The Trefethen Evergreen Improvement Association, otherwise known as "the club", was the venue last Friday night for the sixth annual Color of Peaks art show. The TEIA is better known as the sailing and tennis spot, but once a year invites island artists to exhibit, while taking a portion of sales towards scholarships for island children to participate in club camps. The sight of the little sailboats bobbing about is a seasonal cue; summer has begun.
I worked on five new pastels for the show. This one, titled "Late Boat" went to a couple with fond memories of a child's exuberant leaps from the ferry dock.
And the one above went to another family of sailors...
This is a regular sight on my dog walks at low tide.
Not so common is seeing a heron wading in the fog, but I have seen this guy enough to
document him, lingering near what we've nicknamed Troll Rock.
As the event progressed, the fog settled over the dock much to the delight of those on the porch.
You can't beat a sunset view from this location, even with fog......and take note of the heron perched
on the piling.
Can you get how this might be inspiring? There's really not enough time in the day to capture it all.
The crowd here is an affectionate audience to start with, of the island, of the club, of the community we share.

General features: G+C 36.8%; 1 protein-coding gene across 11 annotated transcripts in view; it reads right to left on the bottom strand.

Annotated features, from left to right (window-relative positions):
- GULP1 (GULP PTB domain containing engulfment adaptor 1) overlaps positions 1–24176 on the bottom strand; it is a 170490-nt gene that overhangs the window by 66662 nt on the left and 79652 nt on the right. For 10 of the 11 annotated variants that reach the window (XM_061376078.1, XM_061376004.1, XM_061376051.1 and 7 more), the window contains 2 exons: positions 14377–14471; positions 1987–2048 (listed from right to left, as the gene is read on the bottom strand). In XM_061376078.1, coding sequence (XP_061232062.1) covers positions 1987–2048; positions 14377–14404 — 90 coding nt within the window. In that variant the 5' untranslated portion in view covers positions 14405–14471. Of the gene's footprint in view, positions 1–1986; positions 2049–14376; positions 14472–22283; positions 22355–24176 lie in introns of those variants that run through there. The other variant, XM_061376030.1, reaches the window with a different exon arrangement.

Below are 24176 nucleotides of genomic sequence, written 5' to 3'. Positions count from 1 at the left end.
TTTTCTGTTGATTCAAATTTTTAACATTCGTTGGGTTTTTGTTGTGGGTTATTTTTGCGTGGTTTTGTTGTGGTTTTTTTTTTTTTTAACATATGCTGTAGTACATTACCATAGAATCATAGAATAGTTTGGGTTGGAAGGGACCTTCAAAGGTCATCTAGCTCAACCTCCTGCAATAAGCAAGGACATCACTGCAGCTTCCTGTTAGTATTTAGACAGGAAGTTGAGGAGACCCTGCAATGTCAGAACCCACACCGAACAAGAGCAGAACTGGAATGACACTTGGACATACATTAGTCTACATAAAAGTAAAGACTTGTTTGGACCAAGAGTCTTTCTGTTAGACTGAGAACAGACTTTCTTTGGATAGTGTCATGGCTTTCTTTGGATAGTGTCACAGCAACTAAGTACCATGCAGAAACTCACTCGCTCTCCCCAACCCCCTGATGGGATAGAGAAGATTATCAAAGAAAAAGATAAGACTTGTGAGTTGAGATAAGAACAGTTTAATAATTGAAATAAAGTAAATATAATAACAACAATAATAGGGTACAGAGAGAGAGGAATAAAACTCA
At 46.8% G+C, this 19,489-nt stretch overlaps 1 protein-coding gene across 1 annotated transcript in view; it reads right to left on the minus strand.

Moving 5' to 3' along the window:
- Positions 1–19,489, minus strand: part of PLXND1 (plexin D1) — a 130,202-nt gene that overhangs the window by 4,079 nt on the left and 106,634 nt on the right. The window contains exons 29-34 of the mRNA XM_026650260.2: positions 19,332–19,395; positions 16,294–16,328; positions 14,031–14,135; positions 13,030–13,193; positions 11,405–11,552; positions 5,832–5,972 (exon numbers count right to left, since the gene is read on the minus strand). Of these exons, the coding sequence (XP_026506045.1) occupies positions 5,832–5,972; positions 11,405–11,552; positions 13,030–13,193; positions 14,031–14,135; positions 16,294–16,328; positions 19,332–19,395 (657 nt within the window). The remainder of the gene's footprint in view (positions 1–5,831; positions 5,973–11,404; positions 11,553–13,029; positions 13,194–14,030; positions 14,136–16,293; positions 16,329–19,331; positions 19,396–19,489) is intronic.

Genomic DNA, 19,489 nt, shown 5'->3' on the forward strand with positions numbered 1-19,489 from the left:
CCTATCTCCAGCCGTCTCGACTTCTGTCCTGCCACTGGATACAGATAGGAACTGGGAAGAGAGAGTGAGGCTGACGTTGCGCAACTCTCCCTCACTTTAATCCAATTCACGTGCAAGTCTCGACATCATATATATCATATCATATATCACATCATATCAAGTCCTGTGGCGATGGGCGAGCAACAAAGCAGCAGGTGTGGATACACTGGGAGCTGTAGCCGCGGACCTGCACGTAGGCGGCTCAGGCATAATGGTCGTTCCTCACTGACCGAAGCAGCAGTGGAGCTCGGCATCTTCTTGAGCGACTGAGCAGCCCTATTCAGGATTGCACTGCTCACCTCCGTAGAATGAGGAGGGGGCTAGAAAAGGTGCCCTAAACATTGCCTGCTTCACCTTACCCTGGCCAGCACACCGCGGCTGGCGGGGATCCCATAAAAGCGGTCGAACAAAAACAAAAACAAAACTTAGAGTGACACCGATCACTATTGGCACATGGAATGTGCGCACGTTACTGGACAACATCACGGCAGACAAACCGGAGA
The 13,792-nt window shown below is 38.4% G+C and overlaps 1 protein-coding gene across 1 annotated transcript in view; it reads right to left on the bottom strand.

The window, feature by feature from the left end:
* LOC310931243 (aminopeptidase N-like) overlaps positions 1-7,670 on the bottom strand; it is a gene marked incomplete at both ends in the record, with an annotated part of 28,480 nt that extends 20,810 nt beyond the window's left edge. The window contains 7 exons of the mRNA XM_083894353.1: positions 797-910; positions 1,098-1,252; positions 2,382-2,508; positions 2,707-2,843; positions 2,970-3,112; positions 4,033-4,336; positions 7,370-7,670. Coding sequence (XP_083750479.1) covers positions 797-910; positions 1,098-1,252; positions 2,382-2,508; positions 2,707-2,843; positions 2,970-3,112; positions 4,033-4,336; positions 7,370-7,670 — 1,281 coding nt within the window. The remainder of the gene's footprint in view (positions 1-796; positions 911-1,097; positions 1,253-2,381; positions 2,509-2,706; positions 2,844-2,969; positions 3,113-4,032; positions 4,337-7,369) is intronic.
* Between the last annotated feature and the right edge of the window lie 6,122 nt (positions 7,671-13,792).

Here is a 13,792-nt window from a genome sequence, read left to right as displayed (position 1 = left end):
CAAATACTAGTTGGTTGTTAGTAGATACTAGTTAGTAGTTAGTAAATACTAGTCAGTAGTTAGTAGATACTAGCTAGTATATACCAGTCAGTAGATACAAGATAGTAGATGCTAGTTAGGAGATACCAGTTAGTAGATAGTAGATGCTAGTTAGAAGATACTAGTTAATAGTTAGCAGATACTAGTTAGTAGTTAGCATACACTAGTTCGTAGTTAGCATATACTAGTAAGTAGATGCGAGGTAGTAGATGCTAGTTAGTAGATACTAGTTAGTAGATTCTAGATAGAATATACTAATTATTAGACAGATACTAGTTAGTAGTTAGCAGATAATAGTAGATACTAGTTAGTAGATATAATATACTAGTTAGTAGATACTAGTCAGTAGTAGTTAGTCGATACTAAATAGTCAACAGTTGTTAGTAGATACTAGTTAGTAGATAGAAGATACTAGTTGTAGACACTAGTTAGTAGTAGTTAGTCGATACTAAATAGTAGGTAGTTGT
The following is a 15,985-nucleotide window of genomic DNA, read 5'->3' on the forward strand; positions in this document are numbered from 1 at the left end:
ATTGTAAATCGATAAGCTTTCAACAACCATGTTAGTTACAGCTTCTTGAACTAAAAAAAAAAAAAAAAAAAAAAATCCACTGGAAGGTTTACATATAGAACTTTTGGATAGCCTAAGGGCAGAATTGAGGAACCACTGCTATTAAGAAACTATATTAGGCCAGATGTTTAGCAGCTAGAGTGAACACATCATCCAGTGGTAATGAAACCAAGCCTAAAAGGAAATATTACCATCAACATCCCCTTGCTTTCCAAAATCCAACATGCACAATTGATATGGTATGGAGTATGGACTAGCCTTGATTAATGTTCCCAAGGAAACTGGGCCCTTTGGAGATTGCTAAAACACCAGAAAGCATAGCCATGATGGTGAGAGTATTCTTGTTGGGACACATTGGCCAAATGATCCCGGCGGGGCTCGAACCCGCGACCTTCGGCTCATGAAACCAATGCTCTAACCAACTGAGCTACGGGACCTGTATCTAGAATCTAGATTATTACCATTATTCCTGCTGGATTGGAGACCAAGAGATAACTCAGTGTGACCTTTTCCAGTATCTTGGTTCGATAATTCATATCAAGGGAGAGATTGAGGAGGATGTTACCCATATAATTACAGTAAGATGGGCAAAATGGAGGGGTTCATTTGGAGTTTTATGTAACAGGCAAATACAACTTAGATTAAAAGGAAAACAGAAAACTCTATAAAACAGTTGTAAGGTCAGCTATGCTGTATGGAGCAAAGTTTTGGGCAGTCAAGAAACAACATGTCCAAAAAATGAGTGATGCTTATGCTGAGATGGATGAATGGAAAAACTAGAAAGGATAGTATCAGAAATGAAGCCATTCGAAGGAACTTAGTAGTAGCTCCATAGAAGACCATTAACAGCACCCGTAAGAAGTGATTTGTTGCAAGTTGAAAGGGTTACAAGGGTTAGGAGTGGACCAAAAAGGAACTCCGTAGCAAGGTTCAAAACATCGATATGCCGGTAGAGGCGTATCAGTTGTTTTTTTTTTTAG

Here I am with Fran Houston, a comrade in the frontier of self-publishing. She's just launched a website she created for her book, For the Love of Peaks. Filled with love and respect for the oral stories of Peaks Island elders. A keeper.
The club was built in the early 1900's as a casino hall. Wall space is at a minimum for hanging work, but the resourceful Friends of the TEIA find ways to showcase a wide range of work, even over the window shades. It's classic architecture; it just feels good to be inside. Everything glows, and the breezes blow through.
We ran into friends who had come out for the evening. My ole RISD classmate, Bruce Hutchison, on the right,
is an amazing illustrator.
Also in the show was my pastel of a marsh backshore, titled "Sudden Shower."
I like to draw different moments of the day, the changing light and environment.
"Moondusk" may seem unreal, but it is as true to the serene magic I witness on a daily basis.
Alright, so I haven't actually seen a mermaid. But only because I haven't been at Table Rock at her favorite moment, when the tide pools are singing with periwinkles.
Some of these originals may show up at the Gem Gallery. For now, I am putting aside the pastels to work on another poster for Portland Stage Company.
Oh, and prepping for next week's History Comix Camp, which I'll be co-teaching with Patricia Erikson. We'll be learning rope-tying, singing shantys, and sketching at Fort Gorges, and creating a comic book about actual piracy in Casco Bay.